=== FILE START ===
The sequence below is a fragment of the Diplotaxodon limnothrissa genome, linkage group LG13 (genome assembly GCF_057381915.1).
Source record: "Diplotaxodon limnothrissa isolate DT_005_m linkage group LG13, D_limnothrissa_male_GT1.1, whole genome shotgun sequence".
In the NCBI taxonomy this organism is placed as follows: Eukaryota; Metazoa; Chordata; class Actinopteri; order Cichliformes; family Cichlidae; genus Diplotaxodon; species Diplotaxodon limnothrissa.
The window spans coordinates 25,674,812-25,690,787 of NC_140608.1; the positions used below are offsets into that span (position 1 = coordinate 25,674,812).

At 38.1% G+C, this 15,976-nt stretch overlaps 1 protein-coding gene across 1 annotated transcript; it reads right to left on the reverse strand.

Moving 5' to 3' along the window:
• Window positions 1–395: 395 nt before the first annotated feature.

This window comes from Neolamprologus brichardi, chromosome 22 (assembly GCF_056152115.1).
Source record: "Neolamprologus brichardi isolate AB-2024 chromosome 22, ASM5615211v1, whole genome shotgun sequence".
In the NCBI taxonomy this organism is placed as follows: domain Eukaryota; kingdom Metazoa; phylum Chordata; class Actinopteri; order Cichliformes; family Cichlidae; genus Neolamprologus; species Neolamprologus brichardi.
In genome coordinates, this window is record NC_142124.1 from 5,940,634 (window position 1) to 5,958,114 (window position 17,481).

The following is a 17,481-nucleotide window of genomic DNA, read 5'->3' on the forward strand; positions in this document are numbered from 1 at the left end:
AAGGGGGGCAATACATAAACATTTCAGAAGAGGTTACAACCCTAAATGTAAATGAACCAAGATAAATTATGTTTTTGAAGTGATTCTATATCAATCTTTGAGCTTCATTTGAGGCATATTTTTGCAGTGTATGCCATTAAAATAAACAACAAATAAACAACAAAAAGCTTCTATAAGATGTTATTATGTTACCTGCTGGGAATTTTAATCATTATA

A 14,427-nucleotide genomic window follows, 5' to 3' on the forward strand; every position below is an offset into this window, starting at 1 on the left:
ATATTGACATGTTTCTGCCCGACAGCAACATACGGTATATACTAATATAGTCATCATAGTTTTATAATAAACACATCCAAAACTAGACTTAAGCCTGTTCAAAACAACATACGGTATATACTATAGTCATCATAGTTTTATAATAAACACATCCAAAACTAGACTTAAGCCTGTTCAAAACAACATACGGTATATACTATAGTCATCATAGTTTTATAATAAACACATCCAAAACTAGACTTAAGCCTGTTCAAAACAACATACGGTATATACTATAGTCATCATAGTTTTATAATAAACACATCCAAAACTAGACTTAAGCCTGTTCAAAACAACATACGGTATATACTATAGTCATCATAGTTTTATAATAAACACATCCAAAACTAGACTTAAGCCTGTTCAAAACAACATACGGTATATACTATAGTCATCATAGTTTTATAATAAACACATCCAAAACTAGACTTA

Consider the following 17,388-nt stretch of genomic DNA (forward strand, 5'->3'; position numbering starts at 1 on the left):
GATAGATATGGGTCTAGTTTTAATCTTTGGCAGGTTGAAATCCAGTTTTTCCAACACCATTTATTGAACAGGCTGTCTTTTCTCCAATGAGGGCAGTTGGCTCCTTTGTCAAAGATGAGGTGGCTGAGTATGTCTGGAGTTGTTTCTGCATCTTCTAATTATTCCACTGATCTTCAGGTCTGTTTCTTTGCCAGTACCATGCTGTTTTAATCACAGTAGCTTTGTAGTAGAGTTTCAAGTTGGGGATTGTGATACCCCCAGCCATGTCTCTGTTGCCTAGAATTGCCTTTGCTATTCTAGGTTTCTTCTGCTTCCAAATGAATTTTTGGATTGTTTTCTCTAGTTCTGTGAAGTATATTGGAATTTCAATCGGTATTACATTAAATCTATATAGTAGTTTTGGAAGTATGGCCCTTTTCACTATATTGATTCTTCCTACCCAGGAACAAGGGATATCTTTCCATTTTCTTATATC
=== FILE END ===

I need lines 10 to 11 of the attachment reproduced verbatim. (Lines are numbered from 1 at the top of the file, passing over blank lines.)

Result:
In the NCBI taxonomy this organism is placed as follows: domain Eukaryota; kingdom Metazoa; phylum Chordata; class Actinopteri; order Cichliformes; family Cichlidae; genus Neolamprologus; species Neolamprologus brichardi.
In genome coordinates, this window is record NC_142124.1 from 5,940,634 (window position 1) to 5,958,114 (window position 17,481).